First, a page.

Time and again, I discover my demons of old never actually left. I go through a season where I’m emotionally healthy, spiritually satisfied, and my SSA (same-sex attraction) doesn’t seem like all that big of a deal.

Then, right on cue, in walks that cute guy again. Annnnnnd out flies the contentment that moments ago seemed never-ending.

Instantly, I’m back to spiraling, back to wondering if this faith thing can really work out in the end, or if I’m actually as crazy as I sound when I tell someone I’m pursuing celibacy.

It’s in these moments that God feels like the eternal God of “no” — no sex, no boyfriend, no husband, no romance, no intimacy. No love.

God becomes the God who won’t let me eat the fruit from the one tree I’m craving, instead of the God who provided an entire garden just for me.

My faith shifts from one of following Christ to one of abstention. All I feel is Jesus holding me back from the love and intimacy I desire, completely ignoring the love and intimacy found in the very arms holding me.

And when the only beauty I behold is the beauty of the forbidden fruit, should I really be surprised that I pass Jesus up for the fruit instead?

My problem isn’t Christ’s inability to outshine the appeal of sin, it’s my inability to ever look up from my sin to notice. My problem isn’t my weak will; it’s my misplaced virtues.

C.S. Lewis explains these backwards virtues in the beginning of his work, Weight of Glory:

If you asked twenty good men today what they thought the highest of the virtues, nineteen of them would reply, Unselfishness. But if you asked almost any of the great Christians of old he would have replied, Love. You see what has happened? A negative term has been substituted for a positive, and this is of more than philological importance. The negative ideal of Unselfishness carries with it the suggestion not primarily of securing good things for others, but of going without them ourselves, as if our abstinence and not their happiness was the important point.

This is just what I’ve done with God. I’ve made my primary call of obedience a call of abstention. I have placed the highest virtue on what not to do, instead of acknowledging the real virtue found in what I’m in favor of, not what I’m against.

Lewis led me to finally ask the right question: what am I called to?

My primary call is a call to freedom, a freedom rooted in Christ. Galatians 5:1 (ESV) says:

For freedom Christ has set us free; stand firm therefore, and do not submit again to a yoke of slavery.

We all find ourselves slaves to something apart from Christ: slaves to passions and pleasures (Titus 3:3), money (Matthew 6:24), and to all kinds of deadly fruits of the flesh (Galatians 5:19-21).

Without Christ, I am a slave to sin, and sin’s ultimate wage is death (Romans 6:20-23).

When we take on Christ, we shed this yoke of slavery to sin, and the fruit we instead get “leads to sanctification and its end, eternal life” (Romans 6:22, ESV).

We remove the fruit of the flesh, and begin producing fruit of the spirit: love, joy, peace, patience, kindness, goodness, faithfulness, gentleness, and self-control (Galatians 5:22-23).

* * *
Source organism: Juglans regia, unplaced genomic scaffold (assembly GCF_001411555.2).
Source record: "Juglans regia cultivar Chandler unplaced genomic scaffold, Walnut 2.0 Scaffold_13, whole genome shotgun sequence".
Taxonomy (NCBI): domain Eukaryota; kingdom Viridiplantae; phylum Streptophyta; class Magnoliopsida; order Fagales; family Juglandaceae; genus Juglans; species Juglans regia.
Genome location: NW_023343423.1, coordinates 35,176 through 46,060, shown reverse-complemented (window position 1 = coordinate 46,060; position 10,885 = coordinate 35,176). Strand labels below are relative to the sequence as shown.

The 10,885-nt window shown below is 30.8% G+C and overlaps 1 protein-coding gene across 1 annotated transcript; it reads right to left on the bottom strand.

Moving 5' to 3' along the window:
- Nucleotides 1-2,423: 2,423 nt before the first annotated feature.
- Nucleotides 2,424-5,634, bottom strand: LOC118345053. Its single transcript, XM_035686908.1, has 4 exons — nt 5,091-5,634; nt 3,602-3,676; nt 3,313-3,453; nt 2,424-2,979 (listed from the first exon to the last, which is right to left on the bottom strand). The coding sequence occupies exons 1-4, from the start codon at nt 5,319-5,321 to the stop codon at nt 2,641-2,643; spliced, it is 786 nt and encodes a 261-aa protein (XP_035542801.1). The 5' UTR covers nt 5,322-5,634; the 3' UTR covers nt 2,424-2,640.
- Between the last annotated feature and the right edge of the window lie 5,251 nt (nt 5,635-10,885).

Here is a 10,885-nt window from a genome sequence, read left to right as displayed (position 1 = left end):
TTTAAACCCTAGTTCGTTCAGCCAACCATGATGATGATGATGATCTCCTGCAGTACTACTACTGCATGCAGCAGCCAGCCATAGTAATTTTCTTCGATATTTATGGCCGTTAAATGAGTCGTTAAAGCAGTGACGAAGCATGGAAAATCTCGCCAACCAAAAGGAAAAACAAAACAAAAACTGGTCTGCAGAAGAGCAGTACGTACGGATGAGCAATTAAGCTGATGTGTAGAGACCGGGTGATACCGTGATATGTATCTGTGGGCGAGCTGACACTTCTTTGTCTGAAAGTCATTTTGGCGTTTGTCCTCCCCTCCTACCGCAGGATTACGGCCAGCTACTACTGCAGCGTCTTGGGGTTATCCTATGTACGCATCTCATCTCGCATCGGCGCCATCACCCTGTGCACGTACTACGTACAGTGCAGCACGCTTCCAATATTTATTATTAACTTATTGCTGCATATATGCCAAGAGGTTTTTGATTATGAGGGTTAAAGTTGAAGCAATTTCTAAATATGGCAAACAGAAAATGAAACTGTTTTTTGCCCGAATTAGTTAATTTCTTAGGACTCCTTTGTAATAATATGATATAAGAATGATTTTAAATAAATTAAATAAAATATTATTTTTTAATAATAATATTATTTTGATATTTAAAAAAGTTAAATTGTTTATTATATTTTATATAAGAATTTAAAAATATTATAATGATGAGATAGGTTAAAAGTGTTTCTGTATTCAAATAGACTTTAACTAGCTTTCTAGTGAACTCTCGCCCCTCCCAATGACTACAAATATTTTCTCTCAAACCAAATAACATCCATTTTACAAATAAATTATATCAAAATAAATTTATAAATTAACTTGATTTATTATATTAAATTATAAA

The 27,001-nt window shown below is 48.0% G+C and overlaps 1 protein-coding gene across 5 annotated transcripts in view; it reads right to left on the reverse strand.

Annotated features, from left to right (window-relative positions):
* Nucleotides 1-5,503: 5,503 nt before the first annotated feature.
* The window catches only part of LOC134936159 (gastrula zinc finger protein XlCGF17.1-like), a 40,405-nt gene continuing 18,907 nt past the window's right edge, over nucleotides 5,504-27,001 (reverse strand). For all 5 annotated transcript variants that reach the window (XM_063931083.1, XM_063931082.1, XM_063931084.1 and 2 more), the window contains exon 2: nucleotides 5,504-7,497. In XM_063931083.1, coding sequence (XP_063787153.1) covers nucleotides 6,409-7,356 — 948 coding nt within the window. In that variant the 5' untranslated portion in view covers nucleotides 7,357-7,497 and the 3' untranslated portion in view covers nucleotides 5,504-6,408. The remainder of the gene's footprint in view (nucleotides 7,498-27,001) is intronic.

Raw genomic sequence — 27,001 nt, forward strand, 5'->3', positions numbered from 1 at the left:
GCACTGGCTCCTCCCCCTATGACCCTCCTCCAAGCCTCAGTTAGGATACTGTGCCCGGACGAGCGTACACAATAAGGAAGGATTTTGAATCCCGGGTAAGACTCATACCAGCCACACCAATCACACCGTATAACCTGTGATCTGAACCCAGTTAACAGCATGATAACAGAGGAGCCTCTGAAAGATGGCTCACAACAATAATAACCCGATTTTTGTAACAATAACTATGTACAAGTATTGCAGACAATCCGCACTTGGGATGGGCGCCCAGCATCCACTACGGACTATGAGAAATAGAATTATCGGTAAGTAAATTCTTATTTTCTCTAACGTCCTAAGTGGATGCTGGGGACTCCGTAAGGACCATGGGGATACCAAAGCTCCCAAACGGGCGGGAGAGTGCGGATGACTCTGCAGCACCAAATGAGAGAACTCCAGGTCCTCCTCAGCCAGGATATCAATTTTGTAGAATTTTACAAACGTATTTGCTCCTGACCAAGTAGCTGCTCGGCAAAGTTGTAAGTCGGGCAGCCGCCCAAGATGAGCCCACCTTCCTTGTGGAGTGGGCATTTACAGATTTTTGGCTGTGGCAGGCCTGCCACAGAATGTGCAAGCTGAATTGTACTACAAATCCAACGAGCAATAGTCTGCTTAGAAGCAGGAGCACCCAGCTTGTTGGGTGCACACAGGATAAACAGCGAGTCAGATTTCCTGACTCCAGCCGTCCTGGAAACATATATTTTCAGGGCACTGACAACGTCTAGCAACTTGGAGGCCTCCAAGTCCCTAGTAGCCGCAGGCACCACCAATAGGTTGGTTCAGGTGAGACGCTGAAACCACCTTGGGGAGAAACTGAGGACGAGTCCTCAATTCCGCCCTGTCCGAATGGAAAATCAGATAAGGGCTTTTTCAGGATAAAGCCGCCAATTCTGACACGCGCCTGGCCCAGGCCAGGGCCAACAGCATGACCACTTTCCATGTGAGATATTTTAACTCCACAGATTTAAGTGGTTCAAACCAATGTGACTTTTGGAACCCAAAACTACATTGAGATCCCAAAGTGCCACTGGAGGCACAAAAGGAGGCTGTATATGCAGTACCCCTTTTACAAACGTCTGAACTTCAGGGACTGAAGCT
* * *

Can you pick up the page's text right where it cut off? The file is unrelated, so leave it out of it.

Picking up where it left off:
Love. Joy. Peace. The very things I’m after when I think about running away and into the arms of some guy.

Ironically, God is trying to say “yes” to those things by saying “no” to my pursuit of a boyfriend. The truth is I am freer in Christ than without Him — celibacy and all.

In 2 Corinthians 1:19-20 (ESV), we learn that every promise of God is fulfilled in Christ:

For the Son of God, Jesus Christ, whom we proclaimed among you . . . was not Yes and No, but in him it is always Yes. For all the promises of God find their Yes in him. That is why it is through him that we utter our Amen to God for his glory.

Every promise. I complain about all the things I don’t get when I begrudgingly decide to take up God on His “meager” offer of Christ.

And yet I gain not only Christ Himself (if that weren’t enough), but every other promise as well. God feels like the God of “no,” but Scripture unequivocally describes Him as a God of “yes.”

Yes to Christ, my Faithful and True. Yes to Christ, my eternal husband-to-be. Yes to Christ, who pursues me with a fervor and passion that no man on this earth could match.

Yes to the Church, a spiritual family meant to leave celibacy full of rich relationship and love. Yes to committed friendships, to expressions of deep same-sex love rooted in Agape, not Eros.

Yes to Love. Joy. Peace. To the things my heart longs for, above all else.

I’m a human, and my flesh is naturally going to dwell in tension with my spirit. I still wake up many days longing for a husband in bed next to me.

The trouble is, the forbidden fruit rarely looks rotten at first glance; it looks adorable, charming, and like it could make all my dreams come true. But at what cost?

God has not so much said “no” to this one fruit as He has said “yes” to the rest of the garden. I can have this one fruit if I want it, but it requires my giving up the garden, giving up the fruit of Christ Himself, and love, joy, and peace that come with Him.

In the end, I find the cost of following Christ is indeed great, but the cost of forsaking Him, even greater.

My flesh cries out for a relationship, for Eros love.

But in a louder voice still, my soul cries out, “To whom else shall I go? You hold the words of eternal life” (John 6:68).

Do you struggle to see God as a God of “Yes”? Do you see Him more as a God of “No”? What have you gained in pursuit of following His call to singleness and celibacy?

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